Last week I talked about designing your books to focus on the things that your readers value and to minimize the amount of effort you put into adding things that they don’t.
One of the things that my readers seem to particularly enjoy are my descriptions of Hell as a giant dysfunctional corporation.
I wound up cutting the scene below from my first book because my editor felt that it put too much emphasis on Lilith, who was a minor character in that story.
I recently pulled it out to look at because she is the central character in my work-in-progress, but it doesn’t work for this book, either, because I’m trying to redeem her and this scene doesn’t help with that effort.
Even so, the scene was a lot of fun and deserves to see the light of day, or at least the light of blog.
“If you could just sign right here, sir.” Hovering behind the red granite counter by means of his substantial wings, Focalor pushed a quill and a three-part form toward Belial. The griffin had run the Travel department since time immemorial.
Behind him, row upon row of men and women sat at cramped desks, arranging various demonic missions. Their chairs were bolted to the floor six inches too far back from their desks, forcing them to hunch forward to reach their keyboards. After just a few minutes, their backs burned with the strain and they worked twenty-hour days.
Focalor’s wings opened and closed and a sheet of paper lifted from one of the desks and went sailing across the room. A worker jumped up from his chair and gave chase, only to have the paper sail into a smudge pot and burst into flames before he could reach it.
“Oh, man.” With dragging feet, he walked back to his desk and dialed the phone.”Could you give me your travel dates and locations again? I seem to have lost my notes.” A blast of fire issued from the receiver, setting his hair aflame and blistering his ear. Yelping, he slapped out the flames with one hand while he wrote down notes with the other.
Behind Belial, the door opened. Lilith came in, accompanied by a pretty blonde in five-inch stilettos. The blonde’s face was streaked with tears. She limped past the counter and took a seat at one of the desks.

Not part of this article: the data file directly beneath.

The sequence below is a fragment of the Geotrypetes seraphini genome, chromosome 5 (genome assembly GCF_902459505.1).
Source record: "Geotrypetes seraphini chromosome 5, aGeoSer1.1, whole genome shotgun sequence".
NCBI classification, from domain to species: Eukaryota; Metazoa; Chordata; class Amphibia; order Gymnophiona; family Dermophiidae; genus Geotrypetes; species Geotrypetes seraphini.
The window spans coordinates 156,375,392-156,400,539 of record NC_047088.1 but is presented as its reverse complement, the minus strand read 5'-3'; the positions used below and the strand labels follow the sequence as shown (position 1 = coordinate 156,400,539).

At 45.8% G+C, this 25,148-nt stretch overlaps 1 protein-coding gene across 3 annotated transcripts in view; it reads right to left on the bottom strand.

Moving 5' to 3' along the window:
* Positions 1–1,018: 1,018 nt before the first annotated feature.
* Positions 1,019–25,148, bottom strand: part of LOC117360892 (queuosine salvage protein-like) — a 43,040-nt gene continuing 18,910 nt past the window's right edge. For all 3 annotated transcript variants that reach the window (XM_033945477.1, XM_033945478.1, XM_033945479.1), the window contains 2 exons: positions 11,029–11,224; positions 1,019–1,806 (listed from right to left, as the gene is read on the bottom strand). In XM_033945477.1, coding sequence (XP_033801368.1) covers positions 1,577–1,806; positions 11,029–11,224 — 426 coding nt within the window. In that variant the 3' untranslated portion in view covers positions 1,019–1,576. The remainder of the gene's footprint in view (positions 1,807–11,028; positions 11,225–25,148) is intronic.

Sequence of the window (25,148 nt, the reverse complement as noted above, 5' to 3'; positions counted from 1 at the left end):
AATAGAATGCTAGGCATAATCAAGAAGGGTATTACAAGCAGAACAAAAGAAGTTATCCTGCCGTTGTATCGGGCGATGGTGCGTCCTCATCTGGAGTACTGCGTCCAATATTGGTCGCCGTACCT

“What’s wrong?” whispered the redhead sitting beside her.
“Lilith invited me to go shopping,” the blonde said. “She said to wear these heels, that they’d make my legs look pretty. But then we walked twenty miles.” She slipped off her shoes, revealing feet that were bleeding and covered in blisters. “Over cobblestones.”
Lilith’s tail curled in a sinuous little dance, a sure sign she was pleased with herself. She stuck one of her hooves out in front of her and flexed her ankle. “I don’t know what you’re complaining about. My feet are fine.” She set her hoof back on the ground. “Tell your friend about what we bought.”
“I didn’t buy anything.” The blonde’s voice caught on the final word. “We tried on swimsuits and every single one of them made me look like a blimp.” She ended on a keening wail of misery.
“Seriously.” Lilith laughed merrily. “You must have put on twenty pounds since you got here. You looked like a total porker in that yellow bikini.” Lilith held up a little shopping bag. “But the next smaller size looked great on me.” She giggled. “Let me know when you’re ready to go shopping again, girlfriend.” The blonde burst into fresh sobs.
“You are such a bitch.” The redhead sitting at the desk next to the blonde’s was braver than she was wise.
“And you’re here because boinked your sister’s fiancé the night before the wedding,” Lilith said. The redhead crumpled as the other workers snickered at her humiliation.
Lilith loathed human women, especially pretty ones. She frequently volunteered for Cruelty Detail. A lot of demons did, because the Boss was fulsome in his praise of the one-on-one tormentors. Belial never signed up. In his mind, working it made demons come across as small thinkers, eager to substitute tactical bitchiness for demonstrations of strategic thought. Acts of compassion, no matter how trivial, had the capacity to compound into nobility if repeated often enough, but similarly inconsequential acts of selfishness remained just that. And while the Boss was in favor of petty self-indulgence, he didn’t consider it a special talent.